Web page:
Wednesday, December 2, 2009

Christmas Family Fun

One of the things I love about Christmastime so much, are the time honored family traditions. We have a lot of them, some that I even brought with me into adulthood from my childhood. It's pretty cool when I think about the fact that some of those traditions have been taking place in my life for almost 45 years now. One of the newer ones that we've adopted though, is the family gag gift exchange. For several years we would attend an early Christmas dinner at the home of some extended family members and they always had the gag gift exchange after dinner, and it was an absolute riot (in the funny way). Last year, we decided to adopt it as our own.

The way our gift exchange works is fairly simple and probably quite common:

Everyone coming for Christmas Eve dinner brings 2 wrapped gifts for the exchange (spending cap is $20 for both gifts combined, but you can even keep it under $10 and still make it work really well). One gift should be practical and useful (even a box of crayons or a toothbrush or picture frame would do just fine) and the other should be as random and goofy and impractical as possible. I'm pretty good at random/goofy/impractical, so here is a short suggestion list for gag gifts:

• a rubber chicken (this may double as a practical gift (for someone's dog), if you get the kind that has the squeaker in the pet food section of the store)
• an amature framed painting of Napoleon Bonaparte. (trust me, every thrift store has one, I think it's a federal law that one be required in store for a business license for the thrift shop)
• a small jar of prune juice (again, may double as a practical gift for... well, you get the idea)
• the ugliest shower (or swim) cap you can find. Large plastic flowers attached to the swim cap are a premium and will earn you points for certain.
• mustouche wax (especially touching and meaningful when a woman selects this gift)

So you get the idea. Some really goofy and very inexpensive things to really liven up the party.

Each guest places their wrapped gifts under the tree and draws a number. When it's time to start the opening of gifts, the person with #1 goes first. The person with #2 can either take #1's gift (and #1 has to pick a new gift from under the tree) or pick a gift under the tree. This continues with each person who's drawn a number. You really want to have a high number in the exchange so you can steal someone's gift that has already been opened! A rule we have is that the person selecting the gift to be opened must open the first one they touch. They cannot pick up a gift and shake it, or see how heavy it is or anything like that and then put it back and select another one. If they pick it up, that's the one they get to open. :-)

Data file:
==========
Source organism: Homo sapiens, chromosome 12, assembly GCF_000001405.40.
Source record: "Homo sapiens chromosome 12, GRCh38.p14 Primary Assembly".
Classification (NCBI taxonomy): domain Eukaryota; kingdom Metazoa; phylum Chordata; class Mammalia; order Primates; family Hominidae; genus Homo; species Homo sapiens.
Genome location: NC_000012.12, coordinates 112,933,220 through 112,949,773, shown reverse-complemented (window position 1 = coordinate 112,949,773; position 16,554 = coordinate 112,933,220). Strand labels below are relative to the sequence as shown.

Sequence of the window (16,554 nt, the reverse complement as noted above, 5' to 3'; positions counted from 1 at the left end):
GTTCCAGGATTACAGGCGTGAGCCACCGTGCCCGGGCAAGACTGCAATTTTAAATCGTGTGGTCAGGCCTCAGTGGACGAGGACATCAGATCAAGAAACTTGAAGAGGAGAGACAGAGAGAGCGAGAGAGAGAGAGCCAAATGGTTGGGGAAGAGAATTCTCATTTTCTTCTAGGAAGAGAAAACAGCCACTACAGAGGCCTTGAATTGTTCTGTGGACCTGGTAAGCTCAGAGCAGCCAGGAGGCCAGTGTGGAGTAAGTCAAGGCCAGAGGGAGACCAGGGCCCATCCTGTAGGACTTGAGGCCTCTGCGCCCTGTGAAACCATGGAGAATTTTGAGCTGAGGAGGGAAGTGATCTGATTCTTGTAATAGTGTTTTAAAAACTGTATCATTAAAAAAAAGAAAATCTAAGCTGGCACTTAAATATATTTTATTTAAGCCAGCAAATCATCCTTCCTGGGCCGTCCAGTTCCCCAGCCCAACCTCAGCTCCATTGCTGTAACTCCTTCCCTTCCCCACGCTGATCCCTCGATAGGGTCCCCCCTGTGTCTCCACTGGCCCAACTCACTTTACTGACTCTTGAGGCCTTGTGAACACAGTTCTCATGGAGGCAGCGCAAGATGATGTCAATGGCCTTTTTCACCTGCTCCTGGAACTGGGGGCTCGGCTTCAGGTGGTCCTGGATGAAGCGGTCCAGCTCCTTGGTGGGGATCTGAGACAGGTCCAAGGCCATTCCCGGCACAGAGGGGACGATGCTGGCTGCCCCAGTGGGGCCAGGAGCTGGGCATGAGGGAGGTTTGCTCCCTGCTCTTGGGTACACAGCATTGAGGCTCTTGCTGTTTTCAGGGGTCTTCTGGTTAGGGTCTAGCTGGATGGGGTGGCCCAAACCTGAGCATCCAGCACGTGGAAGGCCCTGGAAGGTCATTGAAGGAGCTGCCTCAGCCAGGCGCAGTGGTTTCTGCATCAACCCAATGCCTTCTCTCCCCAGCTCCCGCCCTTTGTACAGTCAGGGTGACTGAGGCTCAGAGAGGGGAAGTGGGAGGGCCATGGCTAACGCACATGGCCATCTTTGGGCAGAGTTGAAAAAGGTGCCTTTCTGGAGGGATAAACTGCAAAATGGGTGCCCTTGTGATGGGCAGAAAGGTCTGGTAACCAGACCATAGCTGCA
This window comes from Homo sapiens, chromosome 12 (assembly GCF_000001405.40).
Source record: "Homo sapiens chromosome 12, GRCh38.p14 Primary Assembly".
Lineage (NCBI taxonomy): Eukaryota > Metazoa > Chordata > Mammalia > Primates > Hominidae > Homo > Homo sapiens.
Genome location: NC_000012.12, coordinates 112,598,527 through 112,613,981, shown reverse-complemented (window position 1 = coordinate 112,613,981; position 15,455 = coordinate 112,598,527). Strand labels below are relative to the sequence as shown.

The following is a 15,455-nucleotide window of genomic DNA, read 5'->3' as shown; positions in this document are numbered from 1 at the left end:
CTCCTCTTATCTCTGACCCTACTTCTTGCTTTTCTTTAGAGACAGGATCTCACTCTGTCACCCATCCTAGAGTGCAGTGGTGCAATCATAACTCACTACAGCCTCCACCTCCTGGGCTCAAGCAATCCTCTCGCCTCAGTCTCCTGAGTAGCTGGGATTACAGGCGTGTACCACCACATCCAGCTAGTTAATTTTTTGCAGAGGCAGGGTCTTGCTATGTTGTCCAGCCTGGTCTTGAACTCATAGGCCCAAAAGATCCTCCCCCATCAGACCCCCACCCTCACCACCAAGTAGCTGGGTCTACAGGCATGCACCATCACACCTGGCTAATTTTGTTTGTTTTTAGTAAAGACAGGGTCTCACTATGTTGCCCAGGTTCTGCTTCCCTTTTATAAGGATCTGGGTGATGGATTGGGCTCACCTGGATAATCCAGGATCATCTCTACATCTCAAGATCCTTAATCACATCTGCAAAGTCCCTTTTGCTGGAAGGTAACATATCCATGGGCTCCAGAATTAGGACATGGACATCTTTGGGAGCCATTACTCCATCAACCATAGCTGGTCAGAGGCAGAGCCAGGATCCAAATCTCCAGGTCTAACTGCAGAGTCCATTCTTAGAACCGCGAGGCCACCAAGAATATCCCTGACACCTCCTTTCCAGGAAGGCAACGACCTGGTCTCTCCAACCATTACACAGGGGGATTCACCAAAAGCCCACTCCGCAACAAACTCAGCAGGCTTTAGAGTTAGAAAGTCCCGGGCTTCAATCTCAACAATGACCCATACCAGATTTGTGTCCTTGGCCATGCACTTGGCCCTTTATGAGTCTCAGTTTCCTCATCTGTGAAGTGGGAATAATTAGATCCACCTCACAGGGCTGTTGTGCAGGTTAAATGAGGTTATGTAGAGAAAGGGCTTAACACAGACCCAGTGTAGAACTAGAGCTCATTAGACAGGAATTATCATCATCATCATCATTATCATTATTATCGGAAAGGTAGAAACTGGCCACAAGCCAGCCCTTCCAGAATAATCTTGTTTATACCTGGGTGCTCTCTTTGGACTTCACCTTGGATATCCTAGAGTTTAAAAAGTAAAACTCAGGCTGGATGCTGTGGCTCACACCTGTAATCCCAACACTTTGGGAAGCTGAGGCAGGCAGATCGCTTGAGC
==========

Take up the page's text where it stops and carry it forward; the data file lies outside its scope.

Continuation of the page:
When each person is done opening gifts, the host or hostess determines the number of gifts left over (not everyone will bring 2, but most will) and choose the fortunate recipients for the BONUS gift! Often, the host or hostess already knows what is in the packages under the tree and (if nice) will give the goofy ones to the ones who received something useful, and the useful ones to the folks that received a genuine gag gift.

All gifts are eligible for donation back into the gift exchange for next year (regifting is most definitely encouraged), and each person attending is free to trade their awesome Napoleon painting for a box of crayons if they chose.

So that's how the gag gift exchange works. It's ridiculously funny, and the more people present the funnier it becomes. If you're doing a gift exchange, do have your camera ready for some really great Christmas memories. Nothing says "I love you" more than your son or daughter cherishing their hand made dill pickle candle, sitting in front of the Christmas tree.

Does your family have a gag gift exchange? What was the WEIRDEST thing you've ever received at one of these, or the weirdest thing you've ever given at one?

I'd love to hear from you!

(and Caryn, if you donate prune juice and I get it, I'm breaking your candy canes. Just a warning. Love always, Mom.)


Graphic design by Carla Rolfe